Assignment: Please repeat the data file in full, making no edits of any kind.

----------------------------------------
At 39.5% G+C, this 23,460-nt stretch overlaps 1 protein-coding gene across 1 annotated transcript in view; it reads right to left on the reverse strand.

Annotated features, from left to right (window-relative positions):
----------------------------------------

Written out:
At 39.5% G+C, this 23,460-nt stretch overlaps 1 protein-coding gene across 1 annotated transcript in view; it reads right to left on the reverse strand.

Annotated features, from left to right (window-relative positions):